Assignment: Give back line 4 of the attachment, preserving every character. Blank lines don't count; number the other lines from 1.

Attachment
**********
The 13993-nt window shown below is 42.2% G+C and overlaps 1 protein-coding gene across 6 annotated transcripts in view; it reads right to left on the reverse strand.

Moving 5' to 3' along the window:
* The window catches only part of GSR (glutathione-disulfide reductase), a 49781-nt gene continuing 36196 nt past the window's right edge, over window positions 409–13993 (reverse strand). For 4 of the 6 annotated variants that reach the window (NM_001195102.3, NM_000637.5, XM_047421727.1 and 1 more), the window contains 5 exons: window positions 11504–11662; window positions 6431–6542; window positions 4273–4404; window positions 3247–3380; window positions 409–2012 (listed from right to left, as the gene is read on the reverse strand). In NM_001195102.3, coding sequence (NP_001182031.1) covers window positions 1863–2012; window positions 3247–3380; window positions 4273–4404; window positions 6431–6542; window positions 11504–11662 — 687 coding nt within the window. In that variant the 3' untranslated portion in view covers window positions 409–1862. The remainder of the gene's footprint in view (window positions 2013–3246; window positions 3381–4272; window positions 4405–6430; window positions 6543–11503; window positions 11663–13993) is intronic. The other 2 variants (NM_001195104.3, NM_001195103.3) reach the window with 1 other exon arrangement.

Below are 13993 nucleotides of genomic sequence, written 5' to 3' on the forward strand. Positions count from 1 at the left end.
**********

Below are 13993 nucleotides of genomic sequence, written 5' to 3' on the forward strand. Positions count from 1 at the left end.